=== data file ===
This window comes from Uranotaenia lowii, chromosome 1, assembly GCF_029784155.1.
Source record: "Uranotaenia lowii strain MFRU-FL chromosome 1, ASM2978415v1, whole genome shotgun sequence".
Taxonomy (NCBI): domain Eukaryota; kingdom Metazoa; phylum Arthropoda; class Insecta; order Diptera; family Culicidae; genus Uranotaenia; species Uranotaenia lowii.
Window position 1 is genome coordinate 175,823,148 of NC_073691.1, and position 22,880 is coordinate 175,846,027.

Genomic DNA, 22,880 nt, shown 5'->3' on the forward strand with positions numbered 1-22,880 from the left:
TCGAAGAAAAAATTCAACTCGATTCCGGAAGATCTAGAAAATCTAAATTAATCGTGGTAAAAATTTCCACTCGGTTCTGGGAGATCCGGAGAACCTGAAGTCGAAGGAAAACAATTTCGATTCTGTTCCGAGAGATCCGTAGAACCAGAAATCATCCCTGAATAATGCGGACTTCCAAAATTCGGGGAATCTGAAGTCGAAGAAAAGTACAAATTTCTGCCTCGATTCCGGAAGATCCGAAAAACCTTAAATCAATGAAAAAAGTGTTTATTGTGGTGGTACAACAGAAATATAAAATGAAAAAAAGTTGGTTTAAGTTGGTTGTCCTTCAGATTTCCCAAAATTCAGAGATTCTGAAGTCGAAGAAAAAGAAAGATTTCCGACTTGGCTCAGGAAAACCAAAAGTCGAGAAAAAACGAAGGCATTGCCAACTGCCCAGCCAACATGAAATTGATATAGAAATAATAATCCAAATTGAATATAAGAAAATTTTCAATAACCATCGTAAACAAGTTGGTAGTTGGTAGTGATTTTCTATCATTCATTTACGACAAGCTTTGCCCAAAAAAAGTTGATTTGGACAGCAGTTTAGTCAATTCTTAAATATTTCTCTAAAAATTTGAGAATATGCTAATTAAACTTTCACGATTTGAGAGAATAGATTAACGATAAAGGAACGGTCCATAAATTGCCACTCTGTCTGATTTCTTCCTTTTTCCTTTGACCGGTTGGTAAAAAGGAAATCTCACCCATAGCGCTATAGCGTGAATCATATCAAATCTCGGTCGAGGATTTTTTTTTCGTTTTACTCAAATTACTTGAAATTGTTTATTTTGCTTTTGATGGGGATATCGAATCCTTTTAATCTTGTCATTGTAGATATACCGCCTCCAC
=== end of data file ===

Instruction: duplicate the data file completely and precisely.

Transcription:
This window comes from Uranotaenia lowii, chromosome 1, assembly GCF_029784155.1.
Source record: "Uranotaenia lowii strain MFRU-FL chromosome 1, ASM2978415v1, whole genome shotgun sequence".
Taxonomy (NCBI): domain Eukaryota; kingdom Metazoa; phylum Arthropoda; class Insecta; order Diptera; family Culicidae; genus Uranotaenia; species Uranotaenia lowii.
Window position 1 is genome coordinate 175,823,148 of NC_073691.1, and position 22,880 is coordinate 175,846,027.

Genomic DNA, 22,880 nt, shown 5'->3' on the forward strand with positions numbered 1-22,880 from the left:
TCGAAGAAAAAATTCAACTCGATTCCGGAAGATCTAGAAAATCTAAATTAATCGTGGTAAAAATTTCCACTCGGTTCTGGGAGATCCGGAGAACCTGAAGTCGAAGGAAAACAATTTCGATTCTGTTCCGAGAGATCCGTAGAACCAGAAATCATCCCTGAATAATGCGGACTTCCAAAATTCGGGGAATCTGAAGTCGAAGAAAAGTACAAATTTCTGCCTCGATTCCGGAAGATCCGAAAAACCTTAAATCAATGAAAAAAGTGTTTATTGTGGTGGTACAACAGAAATATAAAATGAAAAAAAGTTGGTTTAAGTTGGTTGTCCTTCAGATTTCCCAAAATTCAGAGATTCTGAAGTCGAAGAAAAAGAAAGATTTCCGACTTGGCTCAGGAAAACCAAAAGTCGAGAAAAAACGAAGGCATTGCCAACTGCCCAGCCAACATGAAATTGATATAGAAATAATAATCCAAATTGAATATAAGAAAATTTTCAATAACCATCGTAAACAAGTTGGTAGTTGGTAGTGATTTTCTATCATTCATTTACGACAAGCTTTGCCCAAAAAAAGTTGATTTGGACAGCAGTTTAGTCAATTCTTAAATATTTCTCTAAAAATTTGAGAATATGCTAATTAAACTTTCACGATTTGAGAGAATAGATTAACGATAAAGGAACGGTCCATAAATTGCCACTCTGTCTGATTTCTTCCTTTTTCCTTTGACCGGTTGGTAAAAAGGAAATCTCACCCATAGCGCTATAGCGTGAATCATATCAAATCTCGGTCGAGGATTTTTTTTTCGTTTTACTCAAATTACTTGAAATTGTTTATTTTGCTTTTGATGGGGATATCGAATCCTTTTAATCTTGTCATTGTAGATATACCGCCTCCAC